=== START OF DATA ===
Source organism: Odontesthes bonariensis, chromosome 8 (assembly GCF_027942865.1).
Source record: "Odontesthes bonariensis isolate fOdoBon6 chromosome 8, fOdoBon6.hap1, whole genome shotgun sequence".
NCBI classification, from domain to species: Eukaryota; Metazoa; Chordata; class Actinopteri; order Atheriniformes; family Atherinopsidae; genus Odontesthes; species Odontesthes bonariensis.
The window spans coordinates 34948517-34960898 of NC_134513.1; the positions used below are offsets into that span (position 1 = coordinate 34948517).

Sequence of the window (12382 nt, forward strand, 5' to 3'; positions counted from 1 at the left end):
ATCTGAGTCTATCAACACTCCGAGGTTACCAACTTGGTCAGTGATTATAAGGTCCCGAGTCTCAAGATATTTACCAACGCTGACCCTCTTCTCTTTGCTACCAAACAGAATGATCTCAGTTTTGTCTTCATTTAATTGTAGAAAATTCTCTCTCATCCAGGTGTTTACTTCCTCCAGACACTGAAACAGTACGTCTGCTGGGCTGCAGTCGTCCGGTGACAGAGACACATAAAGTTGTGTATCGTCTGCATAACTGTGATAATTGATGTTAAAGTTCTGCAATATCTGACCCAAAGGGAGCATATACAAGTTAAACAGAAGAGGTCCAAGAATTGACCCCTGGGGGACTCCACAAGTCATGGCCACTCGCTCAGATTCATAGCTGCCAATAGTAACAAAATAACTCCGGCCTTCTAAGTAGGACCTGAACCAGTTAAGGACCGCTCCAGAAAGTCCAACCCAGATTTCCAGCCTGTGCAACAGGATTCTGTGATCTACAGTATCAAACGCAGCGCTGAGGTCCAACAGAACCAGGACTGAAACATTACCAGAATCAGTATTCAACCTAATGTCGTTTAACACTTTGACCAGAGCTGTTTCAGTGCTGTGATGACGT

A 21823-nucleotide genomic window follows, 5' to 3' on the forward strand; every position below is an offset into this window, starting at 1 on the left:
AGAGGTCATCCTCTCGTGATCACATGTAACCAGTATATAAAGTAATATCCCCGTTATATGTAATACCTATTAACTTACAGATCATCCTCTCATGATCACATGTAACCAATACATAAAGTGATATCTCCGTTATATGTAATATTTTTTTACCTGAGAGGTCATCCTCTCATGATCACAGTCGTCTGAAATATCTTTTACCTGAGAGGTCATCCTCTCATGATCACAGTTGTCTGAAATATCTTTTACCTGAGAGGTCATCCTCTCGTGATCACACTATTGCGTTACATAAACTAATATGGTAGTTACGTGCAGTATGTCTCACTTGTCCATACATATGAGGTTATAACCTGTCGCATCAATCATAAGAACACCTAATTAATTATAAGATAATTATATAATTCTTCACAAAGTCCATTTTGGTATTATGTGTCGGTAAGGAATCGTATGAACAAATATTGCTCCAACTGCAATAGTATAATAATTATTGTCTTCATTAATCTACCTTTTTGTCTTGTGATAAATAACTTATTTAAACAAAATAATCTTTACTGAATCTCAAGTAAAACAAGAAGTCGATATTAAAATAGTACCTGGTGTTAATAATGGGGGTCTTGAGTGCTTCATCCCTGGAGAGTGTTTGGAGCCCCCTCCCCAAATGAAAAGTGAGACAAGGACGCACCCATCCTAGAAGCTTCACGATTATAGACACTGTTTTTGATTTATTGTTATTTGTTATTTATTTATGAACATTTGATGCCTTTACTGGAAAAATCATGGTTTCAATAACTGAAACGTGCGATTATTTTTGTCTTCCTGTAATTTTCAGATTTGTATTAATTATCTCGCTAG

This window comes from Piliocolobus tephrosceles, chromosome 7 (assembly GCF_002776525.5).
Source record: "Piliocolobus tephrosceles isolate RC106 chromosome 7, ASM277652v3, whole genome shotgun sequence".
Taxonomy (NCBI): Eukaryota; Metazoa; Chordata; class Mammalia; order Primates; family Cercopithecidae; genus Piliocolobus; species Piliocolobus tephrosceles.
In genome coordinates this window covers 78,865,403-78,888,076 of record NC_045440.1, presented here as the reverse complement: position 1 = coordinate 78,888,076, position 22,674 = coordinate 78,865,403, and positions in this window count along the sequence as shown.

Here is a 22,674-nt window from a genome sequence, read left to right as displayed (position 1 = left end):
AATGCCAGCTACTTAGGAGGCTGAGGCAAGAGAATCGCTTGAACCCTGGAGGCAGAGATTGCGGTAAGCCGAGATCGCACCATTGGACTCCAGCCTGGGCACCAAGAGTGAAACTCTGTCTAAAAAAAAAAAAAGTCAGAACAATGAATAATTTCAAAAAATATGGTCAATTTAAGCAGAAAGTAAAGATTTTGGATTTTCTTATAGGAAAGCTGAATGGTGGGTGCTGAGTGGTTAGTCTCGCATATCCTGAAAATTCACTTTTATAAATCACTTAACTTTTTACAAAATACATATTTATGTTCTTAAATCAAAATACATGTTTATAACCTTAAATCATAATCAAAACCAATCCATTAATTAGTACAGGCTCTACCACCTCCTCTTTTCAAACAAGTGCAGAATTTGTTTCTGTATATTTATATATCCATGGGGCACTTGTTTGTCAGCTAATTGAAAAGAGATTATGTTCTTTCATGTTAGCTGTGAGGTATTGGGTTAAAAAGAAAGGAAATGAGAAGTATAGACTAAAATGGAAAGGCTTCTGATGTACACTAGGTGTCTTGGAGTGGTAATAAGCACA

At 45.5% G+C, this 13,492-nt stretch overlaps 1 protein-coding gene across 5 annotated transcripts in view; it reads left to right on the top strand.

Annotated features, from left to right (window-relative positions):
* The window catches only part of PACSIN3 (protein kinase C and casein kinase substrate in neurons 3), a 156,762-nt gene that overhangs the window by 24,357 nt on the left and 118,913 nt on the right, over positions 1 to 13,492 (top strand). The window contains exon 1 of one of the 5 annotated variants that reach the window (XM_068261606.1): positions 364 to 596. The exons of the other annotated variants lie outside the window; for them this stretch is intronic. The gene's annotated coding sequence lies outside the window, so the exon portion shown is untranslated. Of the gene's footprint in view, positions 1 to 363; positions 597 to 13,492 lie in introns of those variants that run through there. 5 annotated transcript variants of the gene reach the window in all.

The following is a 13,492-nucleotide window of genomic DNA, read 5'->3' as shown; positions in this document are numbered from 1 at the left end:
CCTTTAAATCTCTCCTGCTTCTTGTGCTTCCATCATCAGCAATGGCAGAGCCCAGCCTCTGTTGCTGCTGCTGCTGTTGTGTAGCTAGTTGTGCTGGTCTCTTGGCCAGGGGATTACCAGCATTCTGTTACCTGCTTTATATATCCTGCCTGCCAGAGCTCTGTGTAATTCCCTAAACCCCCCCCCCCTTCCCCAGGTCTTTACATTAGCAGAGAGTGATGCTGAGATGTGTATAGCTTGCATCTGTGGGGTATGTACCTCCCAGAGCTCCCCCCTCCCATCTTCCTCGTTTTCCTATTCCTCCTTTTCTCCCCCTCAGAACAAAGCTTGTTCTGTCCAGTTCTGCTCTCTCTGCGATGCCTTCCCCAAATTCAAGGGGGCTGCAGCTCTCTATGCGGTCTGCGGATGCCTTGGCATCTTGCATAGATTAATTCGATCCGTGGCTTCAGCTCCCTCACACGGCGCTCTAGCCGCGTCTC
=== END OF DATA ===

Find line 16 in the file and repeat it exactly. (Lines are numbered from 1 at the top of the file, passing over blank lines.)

Annotated features, from left to right (window-relative positions):